- Not a substitute for professional veterinary help.
Is your dog shaking her head a lot, or scratching and rubbing at her ear? It’s possible she has an ear infection.
Ear infections are one of the most common minor ailments for dogs. And although ear infections are treatable, they can cause a lot of discomfort!
Read on to learn the warning signs of an ear infection, and how to treat your dog.
What causes ear infections in dogs
The most common cause of dog ear infections is bacteria or yeast in the ear canal. Dog ear canals are mostly vertical (rather than horizontal, like human ears). This makes it easy for moisture to get stuck in the ear canal, and excess moisture makes a prime environment for bacteria and yeast to grow!
Other possible causes of canine ear infections include:
- Ear mites
- Thyroid disorders
- Wax buildup
- Over-cleaning (For most dogs, a monthly ear cleaning enough)
In addition, some dogs are more susceptible to ear infections than others. These include dogs with floppy outer ears, like basset hounds and spaniels, and dogs with excessive hair growth in their ear canal.
Dog ear infection symptoms
The most obvious symptom of ear infection in dogs is ear scratching or rubbing. But how do you tell the difference between ear irritation and ear infection? These symptoms mean it may be time for a vet visit:
- Scratching or rubbing the ear or surrounding area
- Head shaking or head tilt
- Redness and/or swelling in the ear
- Odour in the ear
- Scabs or crusting in or around the ear
- Hearing loss
- Loss of balance or walking in circles
When to go to the vet for an ear infection (and what will happen when you do)
If your dog is showing any signs of ear infection, don’t hesitate to visit the vet. In addition to being very uncomfortable, ear infections can spread from the outer ear to the middle and inner ear, leading to a much more serious and painful condition.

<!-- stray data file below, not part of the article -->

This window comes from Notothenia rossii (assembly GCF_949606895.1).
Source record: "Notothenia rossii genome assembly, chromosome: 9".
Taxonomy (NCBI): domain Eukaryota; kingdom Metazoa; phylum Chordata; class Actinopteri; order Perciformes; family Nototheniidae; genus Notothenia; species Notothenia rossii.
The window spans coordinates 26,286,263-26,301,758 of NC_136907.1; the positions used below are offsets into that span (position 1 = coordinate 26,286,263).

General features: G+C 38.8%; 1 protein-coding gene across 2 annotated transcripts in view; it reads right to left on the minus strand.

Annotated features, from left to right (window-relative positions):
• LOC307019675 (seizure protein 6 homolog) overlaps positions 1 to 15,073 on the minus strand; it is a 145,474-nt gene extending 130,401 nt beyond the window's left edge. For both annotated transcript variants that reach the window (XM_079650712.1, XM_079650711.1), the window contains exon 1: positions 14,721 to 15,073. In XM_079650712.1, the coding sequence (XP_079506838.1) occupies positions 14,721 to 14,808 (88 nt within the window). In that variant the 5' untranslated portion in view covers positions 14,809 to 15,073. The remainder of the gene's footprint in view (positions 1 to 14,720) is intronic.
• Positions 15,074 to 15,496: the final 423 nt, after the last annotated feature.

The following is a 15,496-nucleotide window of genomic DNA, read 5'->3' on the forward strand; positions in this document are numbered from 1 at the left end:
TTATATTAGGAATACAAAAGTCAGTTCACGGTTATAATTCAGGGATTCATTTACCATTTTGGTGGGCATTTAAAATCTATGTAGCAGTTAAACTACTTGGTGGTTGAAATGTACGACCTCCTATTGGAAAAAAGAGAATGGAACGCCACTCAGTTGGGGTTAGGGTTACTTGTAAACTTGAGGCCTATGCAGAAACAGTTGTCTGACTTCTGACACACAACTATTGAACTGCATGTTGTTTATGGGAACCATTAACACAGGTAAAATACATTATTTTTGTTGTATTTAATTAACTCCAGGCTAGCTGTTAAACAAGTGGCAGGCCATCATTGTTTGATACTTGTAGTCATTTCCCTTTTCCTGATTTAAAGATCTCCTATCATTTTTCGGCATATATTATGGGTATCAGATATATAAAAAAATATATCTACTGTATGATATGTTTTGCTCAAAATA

When you take your dog to the vet for a potential ear infection, the vet will ask the typical questions about your dog’s recent activity, behaviour, and diet. They will likely assess your dog’s pain level by touching and examining the outer ear, and look into your dog’s ear with an otoscope (a magnifying ear cone device). They may also examine a sample of ear discharge to test for parasites, yeast, or bacteria.
Because there are many potential causes for ear infections in dogs, it’s very important to see a vet for an accurate diagnosis.
How to treat your dog’s ear infection
You should always consult a vet before treating your dog’s ear irritation. Your vet will diagnose the root cause of the infection and prescribe an appropriate treatment, whereas home remedies that don’t target the appropriate cause can make ear infections worse.
Ear infections in dogs are typically treated with a professional cleaning at the vet’s office, and a course of medication given at home. Depending on the cause of the infection, treatment may be topical (i.e. a spray, salve, or drops applied directly to the ear) and/or oral medication.
Ear infections frequently recur, so be sure to use all medications as directed, practice good dog ear hygiene, and revisit the vet if symptoms don’t improve.
Prevent future ear infections
To prevent future ear infections, you can:
- Read our blog post: 10 Essential Tips for Cleaning Your Dog’s Ears
- Gently clean the outer ear with a cleansing solution provided by the vet. Your vet can recommend how frequently to clean your dog’s ears, but once a month is a good general estimate
- Dry your dog’s ears thoroughly after bathing or swimming
- Trim excess hair in the outer ear canal with grooming scissors (or have a groomer or vet trim it for you)
- Check your dog’s ears for abnormal odour, redness, and/or discharge
Ear infections are no fun, but they’re incredibly common. If you or your pet sitter notice that your dog might be developing an ear infection, don’t worry! Get to the vet, follow treatment instructions, and your dog’s ears will be back in business soon.